Criticizing for the sake of criticism

CRITICIZING FOR THE SAKE OF CRITICISM…. The Obama administration’s policy towards Egypt of late can probably be summed up with “cautious nudging.” U.S. officials, of course, don’t know how the recent uprising will shake out, but with varying degrees of subtlety, they’ve pointed Mubarak towards the door, while planning for his departure.

President Obama’s handling of the crisis has earned some plaudits from high-profile foreign policy observers like Marc Lynch and Aaron David Miller, but what’s been even more interesting is the deference the White House has received from congressional Republicans.

Rep. Kay Granger (R-Texas), the chairwoman of the House subcommittee in charge of foreign aid, told CNN yesterday she and the administration are on the same page, and on Sunday, House Speaker John Boehner (R-Ohio) and Senate Minority Leader Mitch McConnell (R-Ky.) offered their backing for the White House’s approach. Politico reported, After months of pounding President Barack Obama on every front, Republican congressional leaders finally have found a reason to praise him — his handling of the fast-moving crisis in Egypt.”

But the support is not universal. Senate Minority Whip Jon Kyl (R-Ariz.), last seen screwing up over New START, seems to have decided yesterday that a day without Obama criticism is like a day without sunshine.

A top Senate Republican leader accused the Obama administration Monday of failing to promote democracy around the world with the same vigor of President George W. Bush, possibly leaving Egyptian protestors wondering if the U.S. really stands with them.

“We might be in a better position if we had more closely followed President Bush’s prescription for support of greater democracy in all parts of the world,” Sen. Jon Kyl, R-Arizona, said as he stepped off the Senate floor Monday. “If we had maintained that position and had that reputation in the world…then our calls today for restraint would have more credibility because the people of Egypt would know our heart was with their desire for greater representation.”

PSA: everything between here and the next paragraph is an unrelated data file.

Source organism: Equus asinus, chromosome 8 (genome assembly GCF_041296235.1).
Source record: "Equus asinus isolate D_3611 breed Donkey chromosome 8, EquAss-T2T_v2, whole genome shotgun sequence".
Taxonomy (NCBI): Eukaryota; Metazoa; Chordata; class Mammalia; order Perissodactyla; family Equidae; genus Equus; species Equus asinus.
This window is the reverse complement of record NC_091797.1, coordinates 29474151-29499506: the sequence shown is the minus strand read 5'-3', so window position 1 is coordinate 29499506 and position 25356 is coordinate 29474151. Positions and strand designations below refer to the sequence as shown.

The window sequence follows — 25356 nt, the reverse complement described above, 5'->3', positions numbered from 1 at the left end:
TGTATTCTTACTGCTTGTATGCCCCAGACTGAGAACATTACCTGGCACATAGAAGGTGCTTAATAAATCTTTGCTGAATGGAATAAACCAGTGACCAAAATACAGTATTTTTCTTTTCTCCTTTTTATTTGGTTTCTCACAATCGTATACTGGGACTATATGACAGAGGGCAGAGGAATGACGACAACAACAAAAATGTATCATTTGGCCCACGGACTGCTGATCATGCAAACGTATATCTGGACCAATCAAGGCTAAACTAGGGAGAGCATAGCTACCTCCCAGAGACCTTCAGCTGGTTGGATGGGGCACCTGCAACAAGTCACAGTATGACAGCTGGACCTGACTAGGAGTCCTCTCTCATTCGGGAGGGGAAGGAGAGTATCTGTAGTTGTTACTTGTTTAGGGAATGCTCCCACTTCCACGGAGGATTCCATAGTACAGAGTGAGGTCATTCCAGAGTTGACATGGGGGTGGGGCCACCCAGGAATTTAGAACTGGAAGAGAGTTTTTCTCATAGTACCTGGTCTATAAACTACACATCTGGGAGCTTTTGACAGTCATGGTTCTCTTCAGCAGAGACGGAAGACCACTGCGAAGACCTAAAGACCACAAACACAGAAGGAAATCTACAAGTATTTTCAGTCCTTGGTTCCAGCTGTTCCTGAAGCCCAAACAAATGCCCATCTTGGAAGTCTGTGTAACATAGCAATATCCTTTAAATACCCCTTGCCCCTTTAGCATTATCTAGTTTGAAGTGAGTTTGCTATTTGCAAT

This strikes me as a great example of a Republican criticizing just for the sake of doing so. There’s no real coherence to Kyl’s concerns, or even much of a point. U.S. officials called for the Mubarak regime to show restraint, and for the most part, it has. Does Kyl really believe Egyptian officials — or Egyptian protestors — are making decisions based on their perceptions about White House rhetoric on democracy promotion?

Indeed, his finger waving notwithstanding, Kyl, who’s never demonstrated any expertise on foreign policy, didn’t articulate a competing policy at odds with Obama’s approach, he just wanted to complain about the departure from Bush’s rhetoric and professed agenda.

Kyl may not have noticed, but as Matt Duss explained, Bush was wrong: “Bush’s democracy agenda was a huge failure for a number of reasons, but not least because it featured as its main advertisement the smoking ruins and charred bodies of Iraq. There was also the Bush administration’s tendency to pull the plug when it became obvious that democracy might mean the political victory of people the U.S. didn’t like, as happened in Egypt. Or, as in Gaza, to try to reverse the outcome through a coup.”

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